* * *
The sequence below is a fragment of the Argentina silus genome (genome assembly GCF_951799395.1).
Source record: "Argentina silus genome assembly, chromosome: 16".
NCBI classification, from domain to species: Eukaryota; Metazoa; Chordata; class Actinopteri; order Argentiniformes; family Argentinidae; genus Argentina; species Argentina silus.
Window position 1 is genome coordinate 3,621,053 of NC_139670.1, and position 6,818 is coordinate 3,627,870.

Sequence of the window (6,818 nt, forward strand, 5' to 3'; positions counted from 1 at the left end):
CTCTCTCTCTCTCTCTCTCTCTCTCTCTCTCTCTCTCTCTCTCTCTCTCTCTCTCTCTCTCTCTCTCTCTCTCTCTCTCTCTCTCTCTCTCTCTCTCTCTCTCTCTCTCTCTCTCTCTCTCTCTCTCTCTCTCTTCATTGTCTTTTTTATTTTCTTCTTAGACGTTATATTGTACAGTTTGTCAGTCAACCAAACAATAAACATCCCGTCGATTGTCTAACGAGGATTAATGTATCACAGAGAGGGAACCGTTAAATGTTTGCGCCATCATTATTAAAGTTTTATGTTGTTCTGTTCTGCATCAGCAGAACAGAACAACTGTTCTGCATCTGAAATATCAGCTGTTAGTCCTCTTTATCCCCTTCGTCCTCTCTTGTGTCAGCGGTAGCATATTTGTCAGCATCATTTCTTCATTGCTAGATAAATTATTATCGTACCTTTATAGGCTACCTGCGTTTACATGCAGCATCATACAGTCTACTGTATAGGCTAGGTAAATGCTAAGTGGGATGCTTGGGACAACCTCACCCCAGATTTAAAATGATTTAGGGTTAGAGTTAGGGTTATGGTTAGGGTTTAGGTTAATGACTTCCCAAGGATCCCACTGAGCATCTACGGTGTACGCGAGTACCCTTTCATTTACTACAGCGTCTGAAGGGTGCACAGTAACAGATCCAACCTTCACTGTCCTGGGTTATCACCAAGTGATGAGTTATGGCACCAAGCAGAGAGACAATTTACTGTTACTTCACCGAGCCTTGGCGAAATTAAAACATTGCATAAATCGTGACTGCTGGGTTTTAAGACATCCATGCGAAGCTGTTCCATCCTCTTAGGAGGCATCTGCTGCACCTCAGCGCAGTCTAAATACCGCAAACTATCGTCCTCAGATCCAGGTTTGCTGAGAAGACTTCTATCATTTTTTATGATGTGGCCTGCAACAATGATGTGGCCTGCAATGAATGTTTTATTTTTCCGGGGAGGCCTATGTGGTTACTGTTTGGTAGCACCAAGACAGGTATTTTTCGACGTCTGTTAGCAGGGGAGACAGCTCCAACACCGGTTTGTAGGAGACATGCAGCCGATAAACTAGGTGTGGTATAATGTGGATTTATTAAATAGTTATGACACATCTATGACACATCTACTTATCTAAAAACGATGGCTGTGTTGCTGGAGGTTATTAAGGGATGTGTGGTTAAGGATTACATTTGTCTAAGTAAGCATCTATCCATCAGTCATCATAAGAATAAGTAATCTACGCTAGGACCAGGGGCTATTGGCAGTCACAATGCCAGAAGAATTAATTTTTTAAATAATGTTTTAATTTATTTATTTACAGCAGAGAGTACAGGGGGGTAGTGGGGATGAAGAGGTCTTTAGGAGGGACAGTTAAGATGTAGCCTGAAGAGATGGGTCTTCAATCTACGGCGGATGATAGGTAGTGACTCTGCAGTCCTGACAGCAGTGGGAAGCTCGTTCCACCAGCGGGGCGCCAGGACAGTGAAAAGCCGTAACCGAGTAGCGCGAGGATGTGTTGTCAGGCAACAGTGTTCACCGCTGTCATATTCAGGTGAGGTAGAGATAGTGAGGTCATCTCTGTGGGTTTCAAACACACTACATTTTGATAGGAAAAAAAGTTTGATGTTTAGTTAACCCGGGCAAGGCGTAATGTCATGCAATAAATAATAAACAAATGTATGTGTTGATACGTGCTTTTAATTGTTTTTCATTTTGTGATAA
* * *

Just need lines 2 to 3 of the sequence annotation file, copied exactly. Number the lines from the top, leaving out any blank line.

Source record: "Argentina silus genome assembly, chromosome: 16".
NCBI classification, from domain to species: Eukaryota; Metazoa; Chordata; class Actinopteri; order Argentiniformes; family Argentinidae; genus Argentina; species Argentina silus.